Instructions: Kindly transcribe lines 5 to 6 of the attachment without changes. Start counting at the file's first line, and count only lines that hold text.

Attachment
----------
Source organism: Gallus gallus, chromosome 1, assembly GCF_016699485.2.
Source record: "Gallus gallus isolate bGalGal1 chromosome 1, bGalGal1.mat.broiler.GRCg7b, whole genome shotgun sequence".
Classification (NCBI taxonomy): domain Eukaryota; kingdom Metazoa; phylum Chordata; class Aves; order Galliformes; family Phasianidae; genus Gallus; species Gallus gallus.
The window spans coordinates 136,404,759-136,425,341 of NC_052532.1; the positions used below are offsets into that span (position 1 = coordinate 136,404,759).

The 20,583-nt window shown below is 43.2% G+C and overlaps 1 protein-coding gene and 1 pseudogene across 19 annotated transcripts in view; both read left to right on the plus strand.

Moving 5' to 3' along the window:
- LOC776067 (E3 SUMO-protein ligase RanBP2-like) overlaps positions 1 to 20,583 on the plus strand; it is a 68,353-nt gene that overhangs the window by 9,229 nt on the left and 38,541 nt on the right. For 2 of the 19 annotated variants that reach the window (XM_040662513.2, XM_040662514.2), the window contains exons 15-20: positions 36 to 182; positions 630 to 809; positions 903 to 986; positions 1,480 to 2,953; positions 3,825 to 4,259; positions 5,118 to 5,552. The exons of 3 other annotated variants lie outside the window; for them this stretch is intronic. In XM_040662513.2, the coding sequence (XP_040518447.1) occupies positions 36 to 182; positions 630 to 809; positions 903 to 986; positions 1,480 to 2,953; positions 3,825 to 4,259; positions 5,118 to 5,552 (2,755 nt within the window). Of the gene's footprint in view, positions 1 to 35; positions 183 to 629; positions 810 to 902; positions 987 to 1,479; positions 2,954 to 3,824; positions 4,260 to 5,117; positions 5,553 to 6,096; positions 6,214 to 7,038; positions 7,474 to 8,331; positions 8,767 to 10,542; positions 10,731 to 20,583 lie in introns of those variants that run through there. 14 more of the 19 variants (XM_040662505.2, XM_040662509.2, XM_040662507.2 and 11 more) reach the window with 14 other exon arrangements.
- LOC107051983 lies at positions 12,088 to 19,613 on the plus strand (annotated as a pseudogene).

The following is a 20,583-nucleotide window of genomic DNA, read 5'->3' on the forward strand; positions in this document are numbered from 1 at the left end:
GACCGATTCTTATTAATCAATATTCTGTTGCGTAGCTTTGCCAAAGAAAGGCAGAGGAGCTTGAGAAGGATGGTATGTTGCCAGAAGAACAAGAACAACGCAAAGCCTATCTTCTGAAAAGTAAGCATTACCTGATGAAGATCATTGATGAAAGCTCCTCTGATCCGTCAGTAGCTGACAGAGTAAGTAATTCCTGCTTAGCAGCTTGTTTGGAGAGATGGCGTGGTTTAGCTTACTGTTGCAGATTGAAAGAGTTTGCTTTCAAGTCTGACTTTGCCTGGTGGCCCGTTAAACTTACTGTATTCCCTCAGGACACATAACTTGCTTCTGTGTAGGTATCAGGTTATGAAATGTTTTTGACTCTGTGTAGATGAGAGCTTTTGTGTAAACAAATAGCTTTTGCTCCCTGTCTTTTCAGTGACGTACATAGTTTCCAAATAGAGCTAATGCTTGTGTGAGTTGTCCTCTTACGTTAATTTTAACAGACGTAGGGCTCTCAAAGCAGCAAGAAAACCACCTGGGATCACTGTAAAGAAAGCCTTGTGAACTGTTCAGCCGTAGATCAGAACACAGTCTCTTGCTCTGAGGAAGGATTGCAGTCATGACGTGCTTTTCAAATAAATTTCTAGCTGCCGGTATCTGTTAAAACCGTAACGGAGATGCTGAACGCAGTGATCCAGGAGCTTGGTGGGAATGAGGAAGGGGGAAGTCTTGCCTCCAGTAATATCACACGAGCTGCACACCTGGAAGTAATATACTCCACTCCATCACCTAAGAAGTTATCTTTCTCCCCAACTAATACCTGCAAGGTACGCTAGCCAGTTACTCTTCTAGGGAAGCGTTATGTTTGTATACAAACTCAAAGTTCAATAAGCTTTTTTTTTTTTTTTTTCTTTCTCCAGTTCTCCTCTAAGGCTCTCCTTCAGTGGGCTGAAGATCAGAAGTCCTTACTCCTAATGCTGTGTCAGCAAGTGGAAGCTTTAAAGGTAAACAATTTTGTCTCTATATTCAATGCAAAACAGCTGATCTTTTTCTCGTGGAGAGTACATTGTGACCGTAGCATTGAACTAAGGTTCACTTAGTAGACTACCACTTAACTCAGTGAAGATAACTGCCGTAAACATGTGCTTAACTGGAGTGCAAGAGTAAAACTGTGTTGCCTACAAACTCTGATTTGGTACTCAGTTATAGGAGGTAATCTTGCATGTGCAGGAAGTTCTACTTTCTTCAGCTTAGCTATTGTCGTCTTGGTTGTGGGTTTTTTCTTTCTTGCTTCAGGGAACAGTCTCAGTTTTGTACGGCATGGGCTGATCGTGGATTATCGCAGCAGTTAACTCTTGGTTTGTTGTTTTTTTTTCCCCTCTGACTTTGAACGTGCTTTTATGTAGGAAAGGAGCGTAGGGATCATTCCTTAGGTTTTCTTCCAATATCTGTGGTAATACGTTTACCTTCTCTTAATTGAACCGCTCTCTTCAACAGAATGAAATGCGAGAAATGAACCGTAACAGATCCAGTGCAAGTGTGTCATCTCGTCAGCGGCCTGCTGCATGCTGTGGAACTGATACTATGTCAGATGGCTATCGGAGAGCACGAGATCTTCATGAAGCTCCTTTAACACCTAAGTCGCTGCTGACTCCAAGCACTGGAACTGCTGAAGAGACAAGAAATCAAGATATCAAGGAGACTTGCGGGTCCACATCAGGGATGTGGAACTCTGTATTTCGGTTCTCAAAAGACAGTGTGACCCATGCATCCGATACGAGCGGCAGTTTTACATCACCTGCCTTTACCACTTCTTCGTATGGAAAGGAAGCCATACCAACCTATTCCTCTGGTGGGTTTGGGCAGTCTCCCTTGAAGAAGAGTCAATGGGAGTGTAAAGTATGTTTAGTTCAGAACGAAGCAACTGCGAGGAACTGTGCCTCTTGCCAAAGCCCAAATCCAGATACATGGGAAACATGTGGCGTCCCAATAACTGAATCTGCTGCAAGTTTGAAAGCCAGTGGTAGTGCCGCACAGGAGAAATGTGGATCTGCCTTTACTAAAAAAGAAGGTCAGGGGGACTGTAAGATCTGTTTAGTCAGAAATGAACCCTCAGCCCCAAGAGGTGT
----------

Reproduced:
The 20,583-nt window shown below is 43.2% G+C and overlaps 1 protein-coding gene and 1 pseudogene across 19 annotated transcripts in view; both read left to right on the plus strand.

Moving 5' to 3' along the window: